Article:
Healthy living starts small
Column by Shakeena Bradley
Last week, I wrote that we can be truly healthy. Small, simple lifestyle changes add up and make a difference in our state of health. A healthy lifestyle doesn’t have to be expensive, either. Here are some foundations you can build on in your journey to optimal health.
• Food: We’ve heard the phrase “You are what you eat” more times than we can count. As cliché as it is, it’s true. The things we consume become the nutrients that feed our cells (for better or for worse). However, a truer phrase would be “we are what we digest.” Digestion is perhaps the most important function in our entire body. To help our digestive system function properly, it’s imperative to nourish your body with foods as close as possible to their natural state. Try cooking more at home with recipes, with an emphasis on whole-food ingredients, rather than overly processed, pre-prepared and packaged items. One of the blogs that helped me get started on a real food journey is 100 Days of Real Food (100daysofrealfood.com).
• Hydration: The average adult body contains 55-60 percent water, which equates to 10-13 gallons. It’s no wonder, then, that water is the most important nutrient we need, but many of us overlook simple H2O in favor of more flavorful beverages. While our bodies can last weeks without food, we can only last a few days without water. Adequate hydration is important for countless functions in the body, and even slight dehydration can cause fatigue and other negative health effects. A good guideline for hydration is to choose pure filtered water, and to try to aim for half your body weight in ounces per day. Add a pinch of unrefined sea salt to get the electrolytes needed for hydration, and add lemon or other fresh fruit as a way to replace sugary beverages.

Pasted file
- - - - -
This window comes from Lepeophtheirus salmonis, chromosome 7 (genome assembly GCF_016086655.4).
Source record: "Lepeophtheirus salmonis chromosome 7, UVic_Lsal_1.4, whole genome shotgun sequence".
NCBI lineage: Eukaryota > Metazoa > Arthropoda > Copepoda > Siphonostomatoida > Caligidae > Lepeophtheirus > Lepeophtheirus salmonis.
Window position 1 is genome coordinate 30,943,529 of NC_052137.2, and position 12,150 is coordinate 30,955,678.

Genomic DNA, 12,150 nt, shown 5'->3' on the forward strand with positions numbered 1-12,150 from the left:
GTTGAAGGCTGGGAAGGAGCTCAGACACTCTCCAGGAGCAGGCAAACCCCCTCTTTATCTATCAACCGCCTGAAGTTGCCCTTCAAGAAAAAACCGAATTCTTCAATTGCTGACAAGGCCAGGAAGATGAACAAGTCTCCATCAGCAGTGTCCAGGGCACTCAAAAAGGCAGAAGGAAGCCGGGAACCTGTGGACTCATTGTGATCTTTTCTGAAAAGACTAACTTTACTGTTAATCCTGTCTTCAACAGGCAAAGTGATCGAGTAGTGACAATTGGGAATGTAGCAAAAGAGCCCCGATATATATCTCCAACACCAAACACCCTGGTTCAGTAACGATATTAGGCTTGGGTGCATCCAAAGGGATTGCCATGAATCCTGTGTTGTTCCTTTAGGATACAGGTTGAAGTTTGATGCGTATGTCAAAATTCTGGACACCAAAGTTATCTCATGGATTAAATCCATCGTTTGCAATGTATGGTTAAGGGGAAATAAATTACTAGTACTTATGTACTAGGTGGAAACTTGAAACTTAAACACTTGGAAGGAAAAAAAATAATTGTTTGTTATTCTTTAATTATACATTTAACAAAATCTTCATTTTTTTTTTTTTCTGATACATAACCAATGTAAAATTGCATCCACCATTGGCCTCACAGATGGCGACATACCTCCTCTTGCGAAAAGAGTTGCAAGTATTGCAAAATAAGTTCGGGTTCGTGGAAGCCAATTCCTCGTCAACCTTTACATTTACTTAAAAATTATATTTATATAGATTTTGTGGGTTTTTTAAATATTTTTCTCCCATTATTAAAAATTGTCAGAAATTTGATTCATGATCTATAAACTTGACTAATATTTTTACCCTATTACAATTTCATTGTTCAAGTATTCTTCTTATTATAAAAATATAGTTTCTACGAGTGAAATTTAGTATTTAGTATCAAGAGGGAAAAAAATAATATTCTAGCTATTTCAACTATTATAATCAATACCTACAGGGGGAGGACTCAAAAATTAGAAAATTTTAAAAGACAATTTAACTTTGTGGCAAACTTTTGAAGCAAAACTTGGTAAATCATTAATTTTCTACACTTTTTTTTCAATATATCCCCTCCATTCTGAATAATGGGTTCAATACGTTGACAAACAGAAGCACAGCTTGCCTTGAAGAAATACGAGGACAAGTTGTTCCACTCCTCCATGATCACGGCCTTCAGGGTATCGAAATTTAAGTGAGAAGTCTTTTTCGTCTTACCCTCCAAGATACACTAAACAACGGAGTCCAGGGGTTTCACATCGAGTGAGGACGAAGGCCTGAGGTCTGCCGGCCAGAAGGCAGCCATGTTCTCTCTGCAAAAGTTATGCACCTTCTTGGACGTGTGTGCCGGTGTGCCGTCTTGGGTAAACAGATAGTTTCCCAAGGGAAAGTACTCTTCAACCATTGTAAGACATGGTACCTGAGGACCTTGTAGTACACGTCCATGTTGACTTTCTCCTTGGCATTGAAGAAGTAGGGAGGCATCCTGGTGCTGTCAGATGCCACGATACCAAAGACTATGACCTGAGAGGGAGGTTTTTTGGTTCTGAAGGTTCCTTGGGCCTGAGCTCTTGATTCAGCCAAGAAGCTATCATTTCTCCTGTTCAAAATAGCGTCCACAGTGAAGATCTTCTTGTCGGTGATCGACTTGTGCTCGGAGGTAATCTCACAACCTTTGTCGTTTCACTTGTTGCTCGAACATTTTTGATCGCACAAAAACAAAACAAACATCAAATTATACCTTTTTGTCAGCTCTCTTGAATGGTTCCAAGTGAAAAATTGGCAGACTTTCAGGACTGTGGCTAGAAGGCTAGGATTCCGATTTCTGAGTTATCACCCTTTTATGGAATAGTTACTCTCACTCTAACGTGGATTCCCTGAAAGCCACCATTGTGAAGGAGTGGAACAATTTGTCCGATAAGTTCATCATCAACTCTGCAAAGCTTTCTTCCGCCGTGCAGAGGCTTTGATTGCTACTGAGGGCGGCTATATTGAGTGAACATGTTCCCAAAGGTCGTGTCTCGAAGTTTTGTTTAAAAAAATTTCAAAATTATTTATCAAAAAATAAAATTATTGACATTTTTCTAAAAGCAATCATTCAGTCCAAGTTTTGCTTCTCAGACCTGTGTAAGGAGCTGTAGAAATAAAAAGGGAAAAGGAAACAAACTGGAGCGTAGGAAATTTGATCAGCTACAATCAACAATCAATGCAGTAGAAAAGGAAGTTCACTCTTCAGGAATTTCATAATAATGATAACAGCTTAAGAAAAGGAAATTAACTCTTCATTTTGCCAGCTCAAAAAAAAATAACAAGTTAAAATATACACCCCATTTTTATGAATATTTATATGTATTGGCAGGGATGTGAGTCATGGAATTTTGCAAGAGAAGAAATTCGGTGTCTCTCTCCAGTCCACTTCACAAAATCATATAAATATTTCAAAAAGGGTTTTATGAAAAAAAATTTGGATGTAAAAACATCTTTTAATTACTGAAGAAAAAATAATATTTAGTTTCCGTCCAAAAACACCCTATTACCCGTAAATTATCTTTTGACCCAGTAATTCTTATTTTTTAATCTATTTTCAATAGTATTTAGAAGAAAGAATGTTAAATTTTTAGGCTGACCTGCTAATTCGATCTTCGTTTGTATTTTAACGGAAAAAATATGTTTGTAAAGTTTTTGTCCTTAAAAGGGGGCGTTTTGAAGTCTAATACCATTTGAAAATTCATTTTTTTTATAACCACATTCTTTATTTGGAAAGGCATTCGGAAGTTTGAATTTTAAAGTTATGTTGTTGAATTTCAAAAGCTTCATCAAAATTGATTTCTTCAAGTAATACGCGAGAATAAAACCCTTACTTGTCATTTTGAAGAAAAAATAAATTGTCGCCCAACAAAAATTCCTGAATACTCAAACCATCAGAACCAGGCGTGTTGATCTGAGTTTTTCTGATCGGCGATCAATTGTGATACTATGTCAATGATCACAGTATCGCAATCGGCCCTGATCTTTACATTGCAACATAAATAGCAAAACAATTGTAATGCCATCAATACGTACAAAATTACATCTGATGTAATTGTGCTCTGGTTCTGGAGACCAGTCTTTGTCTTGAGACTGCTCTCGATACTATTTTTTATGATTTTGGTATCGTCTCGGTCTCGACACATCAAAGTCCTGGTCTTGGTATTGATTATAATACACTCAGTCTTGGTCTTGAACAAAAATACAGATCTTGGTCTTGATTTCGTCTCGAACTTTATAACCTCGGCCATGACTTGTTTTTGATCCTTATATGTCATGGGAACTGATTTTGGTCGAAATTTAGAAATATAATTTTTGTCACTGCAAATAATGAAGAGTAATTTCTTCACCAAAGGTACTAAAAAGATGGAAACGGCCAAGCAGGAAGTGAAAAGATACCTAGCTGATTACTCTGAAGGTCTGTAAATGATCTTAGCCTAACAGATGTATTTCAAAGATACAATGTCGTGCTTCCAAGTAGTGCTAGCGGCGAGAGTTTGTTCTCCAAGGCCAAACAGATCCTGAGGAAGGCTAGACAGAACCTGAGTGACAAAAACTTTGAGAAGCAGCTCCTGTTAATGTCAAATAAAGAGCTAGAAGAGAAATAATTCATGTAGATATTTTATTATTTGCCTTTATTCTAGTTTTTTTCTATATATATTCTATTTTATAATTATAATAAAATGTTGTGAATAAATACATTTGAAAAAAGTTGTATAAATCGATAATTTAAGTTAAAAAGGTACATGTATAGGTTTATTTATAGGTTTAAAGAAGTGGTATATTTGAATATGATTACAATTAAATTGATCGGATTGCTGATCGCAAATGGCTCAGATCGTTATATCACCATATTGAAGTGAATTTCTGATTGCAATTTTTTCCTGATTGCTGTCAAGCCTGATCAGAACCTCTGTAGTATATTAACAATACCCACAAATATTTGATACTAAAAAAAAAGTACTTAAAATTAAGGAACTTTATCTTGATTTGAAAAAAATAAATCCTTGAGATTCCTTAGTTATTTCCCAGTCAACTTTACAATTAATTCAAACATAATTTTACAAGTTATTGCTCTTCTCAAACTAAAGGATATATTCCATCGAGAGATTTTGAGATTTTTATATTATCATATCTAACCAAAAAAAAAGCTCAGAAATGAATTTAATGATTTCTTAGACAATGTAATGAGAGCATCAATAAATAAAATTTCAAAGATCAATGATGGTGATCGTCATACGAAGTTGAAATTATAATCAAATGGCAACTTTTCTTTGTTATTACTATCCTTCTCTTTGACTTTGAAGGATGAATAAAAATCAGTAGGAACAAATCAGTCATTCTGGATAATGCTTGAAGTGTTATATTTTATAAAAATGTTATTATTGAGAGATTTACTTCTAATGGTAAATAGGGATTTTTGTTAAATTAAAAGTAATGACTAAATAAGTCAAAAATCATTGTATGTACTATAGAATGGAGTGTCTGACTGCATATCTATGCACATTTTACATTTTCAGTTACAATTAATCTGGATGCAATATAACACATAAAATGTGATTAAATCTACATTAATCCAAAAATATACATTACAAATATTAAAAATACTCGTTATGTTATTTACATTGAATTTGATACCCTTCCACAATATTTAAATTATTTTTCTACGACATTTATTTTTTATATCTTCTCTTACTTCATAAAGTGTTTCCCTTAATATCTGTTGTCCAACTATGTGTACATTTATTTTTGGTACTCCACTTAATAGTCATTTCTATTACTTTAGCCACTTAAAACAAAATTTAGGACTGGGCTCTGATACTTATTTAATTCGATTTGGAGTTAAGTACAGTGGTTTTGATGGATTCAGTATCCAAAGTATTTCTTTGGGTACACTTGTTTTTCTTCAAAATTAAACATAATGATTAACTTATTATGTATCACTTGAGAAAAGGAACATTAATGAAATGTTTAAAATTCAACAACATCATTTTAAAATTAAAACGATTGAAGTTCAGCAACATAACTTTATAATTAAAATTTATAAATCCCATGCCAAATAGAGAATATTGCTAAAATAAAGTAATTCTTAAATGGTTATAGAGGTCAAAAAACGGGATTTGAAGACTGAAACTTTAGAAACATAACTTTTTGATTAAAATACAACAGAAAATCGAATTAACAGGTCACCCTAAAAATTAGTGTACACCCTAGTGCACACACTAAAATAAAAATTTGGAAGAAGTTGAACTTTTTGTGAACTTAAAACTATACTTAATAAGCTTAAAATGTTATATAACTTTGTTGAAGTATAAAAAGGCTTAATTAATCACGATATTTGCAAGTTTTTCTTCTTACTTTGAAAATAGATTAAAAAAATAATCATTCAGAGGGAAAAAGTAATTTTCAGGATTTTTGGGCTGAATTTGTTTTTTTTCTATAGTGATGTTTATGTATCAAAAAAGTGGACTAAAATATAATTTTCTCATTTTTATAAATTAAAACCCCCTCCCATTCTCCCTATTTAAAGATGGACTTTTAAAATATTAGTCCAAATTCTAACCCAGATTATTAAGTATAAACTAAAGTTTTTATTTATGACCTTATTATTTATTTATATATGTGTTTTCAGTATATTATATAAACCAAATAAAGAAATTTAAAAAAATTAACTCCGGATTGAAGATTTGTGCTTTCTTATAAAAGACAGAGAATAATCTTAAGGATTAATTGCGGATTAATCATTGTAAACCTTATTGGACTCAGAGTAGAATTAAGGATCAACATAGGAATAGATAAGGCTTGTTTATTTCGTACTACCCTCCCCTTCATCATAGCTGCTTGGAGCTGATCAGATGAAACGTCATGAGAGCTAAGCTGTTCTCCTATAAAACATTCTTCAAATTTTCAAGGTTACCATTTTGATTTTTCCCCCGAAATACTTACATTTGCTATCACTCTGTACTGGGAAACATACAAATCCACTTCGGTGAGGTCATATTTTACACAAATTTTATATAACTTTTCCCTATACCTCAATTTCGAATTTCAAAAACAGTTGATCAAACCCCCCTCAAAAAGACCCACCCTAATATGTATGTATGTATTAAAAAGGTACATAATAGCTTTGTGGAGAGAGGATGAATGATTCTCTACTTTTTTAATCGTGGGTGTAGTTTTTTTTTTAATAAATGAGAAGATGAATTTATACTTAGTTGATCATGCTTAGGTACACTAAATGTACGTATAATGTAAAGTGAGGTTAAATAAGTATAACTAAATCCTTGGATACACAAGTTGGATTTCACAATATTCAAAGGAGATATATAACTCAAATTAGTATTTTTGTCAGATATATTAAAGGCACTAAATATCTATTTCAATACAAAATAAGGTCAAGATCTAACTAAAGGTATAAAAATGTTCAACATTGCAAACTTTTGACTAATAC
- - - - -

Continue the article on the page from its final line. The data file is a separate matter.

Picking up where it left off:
• Sleep: Getting adequate amounts of deep sleep is essential to optimize our health. When we are rested, we feel better overall. Quality sleep helps regulate our stress hormones, boosts energy and can even help keep your weight in balance. A huge sleep disruptor is blue light from televisions, computers, cell phones, tablets, and other electronic devices. Aim to turn off your devices at least an hour or two before bed, and try for at least 7-8 hours of good sleep per night.
• Movement: The majority of Americans sit for most of their waking hours, at work and at home, so we all know we need to incorporate some form of daily exercise into our lives. Movement has a host of health-promoting benefits, and exercise doesn’t have to be torture. The easiest way to counteract all the negative effects of sitting is to walk. Try to get up and walk around for at least two minutes every hour, and walking outside is even better. If you need some motivation, try a fitness tracker or app that will send periodic reminders to get up and move.
Next week, we’ll discuss the importance of stress management and community in taking care of ourselves. Our body is the most precious gift we have – let’s treat it with care. We each only have one, and we can start right now.
Shakeena Bradley is the creator of Whole Health Revival, a movement to educate and empower us all to achieve true health and vitality. She is currently studying to be a Certified Nutritional Therapy Practitioner. She can be reached at email@example.com. Information presented within this article is for educational purposes only, and is not meant as a substitute for medical advice or care from a licensed health professional.